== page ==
3. Ibid., p. 222. 4. See Buhler, N o . 474.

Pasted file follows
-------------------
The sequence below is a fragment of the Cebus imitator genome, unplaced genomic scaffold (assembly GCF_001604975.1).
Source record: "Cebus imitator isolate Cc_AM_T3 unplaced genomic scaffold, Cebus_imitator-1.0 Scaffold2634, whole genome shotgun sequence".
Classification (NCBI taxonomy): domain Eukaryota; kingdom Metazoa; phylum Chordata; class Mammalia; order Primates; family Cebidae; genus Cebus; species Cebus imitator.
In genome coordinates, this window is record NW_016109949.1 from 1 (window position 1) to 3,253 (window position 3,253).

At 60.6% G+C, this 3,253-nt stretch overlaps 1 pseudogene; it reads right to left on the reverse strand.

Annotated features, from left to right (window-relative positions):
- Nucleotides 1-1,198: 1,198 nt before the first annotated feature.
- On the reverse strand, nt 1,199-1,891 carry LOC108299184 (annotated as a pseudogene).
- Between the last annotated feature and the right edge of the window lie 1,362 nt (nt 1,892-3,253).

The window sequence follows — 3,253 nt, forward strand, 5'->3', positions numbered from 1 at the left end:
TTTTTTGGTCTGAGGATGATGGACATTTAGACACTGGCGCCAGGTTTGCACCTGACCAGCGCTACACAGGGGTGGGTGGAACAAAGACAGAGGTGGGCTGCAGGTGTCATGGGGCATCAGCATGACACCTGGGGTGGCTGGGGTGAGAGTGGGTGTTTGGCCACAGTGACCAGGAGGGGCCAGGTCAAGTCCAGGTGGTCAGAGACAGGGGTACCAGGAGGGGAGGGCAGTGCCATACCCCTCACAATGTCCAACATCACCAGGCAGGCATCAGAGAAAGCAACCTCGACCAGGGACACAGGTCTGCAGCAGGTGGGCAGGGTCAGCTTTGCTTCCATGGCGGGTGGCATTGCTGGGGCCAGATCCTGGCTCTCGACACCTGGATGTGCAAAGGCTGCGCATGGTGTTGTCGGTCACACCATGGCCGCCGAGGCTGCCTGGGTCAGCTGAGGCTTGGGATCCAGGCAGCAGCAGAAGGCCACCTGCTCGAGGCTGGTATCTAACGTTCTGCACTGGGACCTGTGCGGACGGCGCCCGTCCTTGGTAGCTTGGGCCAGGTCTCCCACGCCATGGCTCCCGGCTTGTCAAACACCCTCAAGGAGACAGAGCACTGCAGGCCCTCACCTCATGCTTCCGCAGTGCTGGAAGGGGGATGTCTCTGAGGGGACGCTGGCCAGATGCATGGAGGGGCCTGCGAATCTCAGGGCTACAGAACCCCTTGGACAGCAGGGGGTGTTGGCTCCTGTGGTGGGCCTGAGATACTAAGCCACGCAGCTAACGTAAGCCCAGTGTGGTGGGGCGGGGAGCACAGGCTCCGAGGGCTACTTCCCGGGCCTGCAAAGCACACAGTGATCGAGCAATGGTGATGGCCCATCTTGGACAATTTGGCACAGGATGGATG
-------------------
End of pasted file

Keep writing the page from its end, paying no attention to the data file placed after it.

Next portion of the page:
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(of Siddhanatha). His other commentary Vivarana is an exposition of his own Prakarana Stotra. T h e Tantraloka, Krama Stotra, Prakarana Stotra and Tantrasara are his original contributions to the system. T h e Tantraloka covers a vast expanse and, in its massive efforts 10 preserve a n d present the Kashmir Saiva thought in its fullness, deals with the K r a m a dicta a n d theses to almost perfection. T h e Tantrasara tries to do the same in brief. His K r a m a works will be taken up for a fuller treatment. When he diverted his attention from literature to the study of Saiva monism, K r a m a was his first love in philosophy. T h e earliest date of the Krama Stotra bears ample testimony to it. T h e first verse of the Krama Stotra makes it obvious that he was restless and had no peace of mind before he t u r n e d to K r a m a . 1 Abhinava attained his proficiency in Kramic experiments and went very far in realizing the true spirit of the system. He himself affirms it. 2 Apart from his specific K r a m a treatises, there are certain other texts namely, the Malinivijqya-varttika, Paryanta Pancasika and Paratrimsika-vivarana wherein he occasionally dwells on the K r a m a tenets at length. Among his K r a m a works, the Krama Stotra is his first contribution in the chronological order as its earliest date would vindicate. 3 After ventilation of his views about the nature and purpose of devotional prayer, the Stotra grows through four stages viz., (i) the background of the Kramic emanation, (ii) rise and emergence of Kramic evolution through twelve Kalikas, (iii) repose of K r a m a in the Absolute, and (iv) the epilogue invoking the Godhead's grace